Income inequality positively relates to demand for counterfeits: empirical finding based on studies in China and lab experiments: the link is through power/status signalling. If people are less threatened for being poor, less surrounded by superrich, then they feel less powerless and feel less need to buy counterfeits: that’s an anticounterfeiting strategy without IP.
Samuelson: fast innovation has been problematic in software (settled down now). Release 1.0, 1.1, 1.2, etc. and dealing with customers with different levels of the product—companies ended up getting penalized by consumers if they innovated too fast.
User innovation stories of Eric von Hippel and collaborators: companies basically adopt/appropriate pioneering innovations in info tech/sports equipment. Another way in which you get innovation-as-improvement but without using IP/with very strong sharing norms.
There are a couple of places where we could see some interesting experiments: SCt decided that diagnostic methods aren’t patentable; they aren’t copyrightable; and they can’t be kept as trade secrets. How much investment was there prior to Prometheus, and how much will there be post-Prometheus? Even bigger deal is Myriad and patentability of gene sequence; biggest argument against rights is creation of patent thickets, preventing research instead of helping. If the SCt strikes down the Myriad patent, what happens to innovation in that space?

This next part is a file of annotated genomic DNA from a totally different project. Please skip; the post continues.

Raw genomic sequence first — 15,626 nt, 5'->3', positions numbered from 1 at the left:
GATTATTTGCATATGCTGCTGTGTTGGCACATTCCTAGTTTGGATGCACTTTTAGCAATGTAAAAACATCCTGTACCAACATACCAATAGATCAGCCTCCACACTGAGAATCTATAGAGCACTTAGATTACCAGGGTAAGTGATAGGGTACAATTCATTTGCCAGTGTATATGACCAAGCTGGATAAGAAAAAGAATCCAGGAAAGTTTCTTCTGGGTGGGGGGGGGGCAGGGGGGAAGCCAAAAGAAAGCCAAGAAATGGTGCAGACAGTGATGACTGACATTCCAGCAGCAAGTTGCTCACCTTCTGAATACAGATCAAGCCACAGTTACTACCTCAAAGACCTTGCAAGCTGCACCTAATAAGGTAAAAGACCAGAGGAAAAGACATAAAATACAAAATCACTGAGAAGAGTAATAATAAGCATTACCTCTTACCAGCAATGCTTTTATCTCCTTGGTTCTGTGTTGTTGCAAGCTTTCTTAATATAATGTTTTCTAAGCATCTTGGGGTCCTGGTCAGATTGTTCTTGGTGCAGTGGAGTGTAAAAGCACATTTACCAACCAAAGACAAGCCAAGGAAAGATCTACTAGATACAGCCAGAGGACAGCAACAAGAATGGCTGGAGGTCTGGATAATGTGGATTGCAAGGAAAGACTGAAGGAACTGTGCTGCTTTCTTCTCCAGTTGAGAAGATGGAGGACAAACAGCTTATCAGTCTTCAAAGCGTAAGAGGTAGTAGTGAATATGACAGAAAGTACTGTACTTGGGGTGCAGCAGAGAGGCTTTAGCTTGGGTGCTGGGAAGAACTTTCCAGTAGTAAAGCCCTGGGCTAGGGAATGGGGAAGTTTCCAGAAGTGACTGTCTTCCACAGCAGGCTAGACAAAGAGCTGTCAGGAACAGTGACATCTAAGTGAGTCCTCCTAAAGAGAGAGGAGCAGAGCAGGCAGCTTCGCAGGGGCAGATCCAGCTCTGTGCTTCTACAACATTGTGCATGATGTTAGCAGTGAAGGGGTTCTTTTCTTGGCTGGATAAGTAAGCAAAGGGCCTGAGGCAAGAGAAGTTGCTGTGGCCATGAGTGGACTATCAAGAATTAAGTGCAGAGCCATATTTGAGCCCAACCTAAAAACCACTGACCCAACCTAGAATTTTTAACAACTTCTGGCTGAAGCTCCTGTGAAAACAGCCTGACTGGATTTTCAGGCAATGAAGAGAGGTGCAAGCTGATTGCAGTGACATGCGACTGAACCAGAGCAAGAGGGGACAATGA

Copyright side: until early 1990s, the US didn’t protect architectural designs, and then it did. The architects weren’t enthusiastic, but the treaty required it and the copyright pros wanted to make it look like we were in compliance with Berne and architecture was the easiest sacrifice. Could look at effects on innovation.
McKenna: the ones who use the system to litigate aren’t high end designers but subdivision builders, not high end builders.
Buccafusco: same with food.
McKenna: certain players who push for stronger TM/copyright may be the ones who benefit most from the current state of affairs. Do they not get it?